5. Know the laws and always carry your license to carry.

Ignorance is no excuse before the law. Know and follow the law. Sure, the laws can be confusing, especially in anti gun rights, heavily gun controlled states such as New Jersey. But, as gun lawyer Kevin Jamison, says, “It’s just the law.” Many laws do not make sense. But you need to know what they are. If you break the law and are caught, you can lose your gun rights. Recognize that our hard won gun rights, unfortunately are very fragile; that is, they can be easily taken away though a stupid mistake.

Five Don’ts of Intelligent Concealed Carry

1. Don’t be impulsive.

Impulsiveness and guns do not mix. It’s like mixing guns, drugs, and alcohol. If you cannot control your aggressive impulses or your rage, you probably should not carry a gun. You need to keep a cool head. Hot heads get in trouble. Add a gun and you have the makings of a news flash. You must learn to stop, think, and act appropriately.

Don’t get into fights when you are packing heat if you can help it. When you are packing heat, wherever you go is hot. So, if you get into a fist fight, you are adding the potential for the introduction of deadly force into the mix. That is a bad thing. I have read about guns falling onto the floor in tussles (bad weapon retention), and guns being grabbed (also bad weapon retention). Nothing good will come of this.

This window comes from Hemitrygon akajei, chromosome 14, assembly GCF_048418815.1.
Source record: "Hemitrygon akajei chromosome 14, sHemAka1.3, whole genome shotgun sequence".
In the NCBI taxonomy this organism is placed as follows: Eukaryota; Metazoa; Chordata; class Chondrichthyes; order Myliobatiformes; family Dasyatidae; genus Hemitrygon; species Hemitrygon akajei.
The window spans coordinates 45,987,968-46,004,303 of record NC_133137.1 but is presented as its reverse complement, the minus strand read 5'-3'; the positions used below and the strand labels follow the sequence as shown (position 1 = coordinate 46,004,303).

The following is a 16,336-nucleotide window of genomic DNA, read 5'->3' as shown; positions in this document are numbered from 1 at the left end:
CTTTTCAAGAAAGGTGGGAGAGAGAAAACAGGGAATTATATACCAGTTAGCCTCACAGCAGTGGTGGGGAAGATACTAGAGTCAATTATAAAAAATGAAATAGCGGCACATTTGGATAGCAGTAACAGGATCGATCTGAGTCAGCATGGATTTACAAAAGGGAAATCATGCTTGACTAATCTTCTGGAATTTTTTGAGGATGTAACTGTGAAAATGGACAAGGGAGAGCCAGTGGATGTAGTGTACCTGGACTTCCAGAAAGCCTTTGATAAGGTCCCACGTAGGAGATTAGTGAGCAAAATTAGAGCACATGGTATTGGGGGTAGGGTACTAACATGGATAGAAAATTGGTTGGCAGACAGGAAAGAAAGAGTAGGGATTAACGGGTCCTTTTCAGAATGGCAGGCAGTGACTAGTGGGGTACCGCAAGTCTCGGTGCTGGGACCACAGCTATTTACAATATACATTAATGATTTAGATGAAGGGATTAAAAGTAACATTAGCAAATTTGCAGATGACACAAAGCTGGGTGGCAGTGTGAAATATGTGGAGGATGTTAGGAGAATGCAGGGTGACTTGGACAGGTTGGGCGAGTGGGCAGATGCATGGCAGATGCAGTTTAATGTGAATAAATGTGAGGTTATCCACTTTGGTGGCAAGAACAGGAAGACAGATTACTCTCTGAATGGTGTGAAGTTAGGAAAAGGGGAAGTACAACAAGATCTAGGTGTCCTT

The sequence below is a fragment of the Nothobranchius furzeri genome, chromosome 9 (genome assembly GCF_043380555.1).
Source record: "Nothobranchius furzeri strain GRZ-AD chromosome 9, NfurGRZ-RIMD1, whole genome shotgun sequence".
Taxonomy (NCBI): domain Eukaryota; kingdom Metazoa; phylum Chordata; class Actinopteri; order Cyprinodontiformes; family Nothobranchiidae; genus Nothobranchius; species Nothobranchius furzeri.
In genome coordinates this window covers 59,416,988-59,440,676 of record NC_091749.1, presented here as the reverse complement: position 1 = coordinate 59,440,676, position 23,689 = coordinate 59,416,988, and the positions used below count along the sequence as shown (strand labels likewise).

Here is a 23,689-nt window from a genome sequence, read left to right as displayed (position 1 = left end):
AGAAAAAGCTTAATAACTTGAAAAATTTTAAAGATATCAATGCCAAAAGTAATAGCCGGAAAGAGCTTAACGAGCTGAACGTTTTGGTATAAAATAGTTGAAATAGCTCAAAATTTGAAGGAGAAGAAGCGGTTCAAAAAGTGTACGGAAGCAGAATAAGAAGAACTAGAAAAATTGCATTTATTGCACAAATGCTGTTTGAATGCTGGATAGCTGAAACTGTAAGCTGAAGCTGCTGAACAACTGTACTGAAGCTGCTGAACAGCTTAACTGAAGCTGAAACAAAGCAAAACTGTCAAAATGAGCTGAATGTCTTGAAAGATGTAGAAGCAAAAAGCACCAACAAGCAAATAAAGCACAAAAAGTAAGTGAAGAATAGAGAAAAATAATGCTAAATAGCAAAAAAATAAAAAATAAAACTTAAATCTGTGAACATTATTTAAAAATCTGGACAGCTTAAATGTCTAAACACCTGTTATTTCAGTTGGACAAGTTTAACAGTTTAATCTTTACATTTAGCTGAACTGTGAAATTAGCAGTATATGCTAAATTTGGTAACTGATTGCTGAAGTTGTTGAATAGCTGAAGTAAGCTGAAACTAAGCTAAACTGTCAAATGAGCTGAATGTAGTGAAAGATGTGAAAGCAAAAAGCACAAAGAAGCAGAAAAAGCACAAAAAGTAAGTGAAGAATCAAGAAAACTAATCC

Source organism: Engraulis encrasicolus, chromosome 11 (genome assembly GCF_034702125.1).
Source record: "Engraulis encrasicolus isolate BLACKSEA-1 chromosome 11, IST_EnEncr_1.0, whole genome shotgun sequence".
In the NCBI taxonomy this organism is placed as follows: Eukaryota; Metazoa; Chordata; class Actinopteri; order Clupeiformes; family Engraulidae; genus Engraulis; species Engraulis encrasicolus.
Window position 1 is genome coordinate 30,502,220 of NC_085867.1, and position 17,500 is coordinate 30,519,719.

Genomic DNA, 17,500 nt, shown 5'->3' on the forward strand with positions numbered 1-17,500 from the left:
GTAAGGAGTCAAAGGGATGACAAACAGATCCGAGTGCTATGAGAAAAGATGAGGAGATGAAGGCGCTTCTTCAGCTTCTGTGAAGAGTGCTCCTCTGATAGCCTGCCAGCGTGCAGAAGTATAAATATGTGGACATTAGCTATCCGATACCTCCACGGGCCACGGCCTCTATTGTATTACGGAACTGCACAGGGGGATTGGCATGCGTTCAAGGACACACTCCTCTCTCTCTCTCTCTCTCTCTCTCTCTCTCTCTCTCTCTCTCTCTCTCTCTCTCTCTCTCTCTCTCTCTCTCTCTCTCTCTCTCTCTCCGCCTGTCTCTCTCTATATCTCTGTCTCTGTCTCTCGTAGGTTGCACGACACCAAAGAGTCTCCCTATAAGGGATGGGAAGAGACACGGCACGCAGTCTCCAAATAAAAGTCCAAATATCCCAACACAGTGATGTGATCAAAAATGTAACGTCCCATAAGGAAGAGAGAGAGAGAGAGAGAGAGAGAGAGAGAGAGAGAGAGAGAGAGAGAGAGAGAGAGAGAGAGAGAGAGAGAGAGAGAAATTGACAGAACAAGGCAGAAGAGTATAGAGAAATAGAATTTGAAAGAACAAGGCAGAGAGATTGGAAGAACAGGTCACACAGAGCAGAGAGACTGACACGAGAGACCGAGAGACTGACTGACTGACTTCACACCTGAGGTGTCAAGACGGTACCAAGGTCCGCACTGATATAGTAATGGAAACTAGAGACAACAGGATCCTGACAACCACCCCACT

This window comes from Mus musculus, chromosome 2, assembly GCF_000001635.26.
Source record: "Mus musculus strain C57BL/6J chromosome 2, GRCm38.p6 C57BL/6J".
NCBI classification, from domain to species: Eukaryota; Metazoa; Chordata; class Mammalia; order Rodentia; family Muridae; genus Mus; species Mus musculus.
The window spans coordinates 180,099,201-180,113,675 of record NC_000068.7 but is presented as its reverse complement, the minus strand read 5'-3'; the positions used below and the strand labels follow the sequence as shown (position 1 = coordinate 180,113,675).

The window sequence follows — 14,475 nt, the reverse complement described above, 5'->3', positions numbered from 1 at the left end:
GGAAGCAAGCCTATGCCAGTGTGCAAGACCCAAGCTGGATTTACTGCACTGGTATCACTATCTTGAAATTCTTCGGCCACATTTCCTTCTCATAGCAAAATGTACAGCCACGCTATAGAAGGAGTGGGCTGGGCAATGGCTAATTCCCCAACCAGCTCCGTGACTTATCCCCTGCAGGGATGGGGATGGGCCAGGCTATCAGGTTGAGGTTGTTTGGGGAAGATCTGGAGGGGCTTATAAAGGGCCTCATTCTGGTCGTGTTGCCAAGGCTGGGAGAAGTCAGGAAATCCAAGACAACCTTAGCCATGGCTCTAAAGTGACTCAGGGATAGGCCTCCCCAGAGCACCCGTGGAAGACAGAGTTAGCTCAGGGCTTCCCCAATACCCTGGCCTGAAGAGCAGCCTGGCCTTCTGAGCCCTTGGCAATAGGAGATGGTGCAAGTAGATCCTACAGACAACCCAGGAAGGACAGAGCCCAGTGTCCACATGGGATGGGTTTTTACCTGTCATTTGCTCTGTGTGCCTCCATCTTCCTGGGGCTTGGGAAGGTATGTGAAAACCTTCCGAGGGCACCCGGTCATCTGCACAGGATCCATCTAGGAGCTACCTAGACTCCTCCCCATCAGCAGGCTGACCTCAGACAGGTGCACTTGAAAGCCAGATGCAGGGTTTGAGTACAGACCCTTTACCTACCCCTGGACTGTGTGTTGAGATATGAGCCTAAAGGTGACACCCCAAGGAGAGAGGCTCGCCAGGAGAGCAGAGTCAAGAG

2. Don’t advertise for your favorite gun manufacturer.

Don’t let people know what you are carrying, where you are toting it, or even that you are carrying. You don’t want anyone to have the drop on you. You want to retain the element of surprise—your trump card. If you want to advertise for your favorite gun manufacturer, apply for a PR job in the firearms industry.

Be alert, be willing, have a good attitude and be ready.

Be alert, be willing, have a good attitude and be ready.

3. Don’t develop “gun courage.”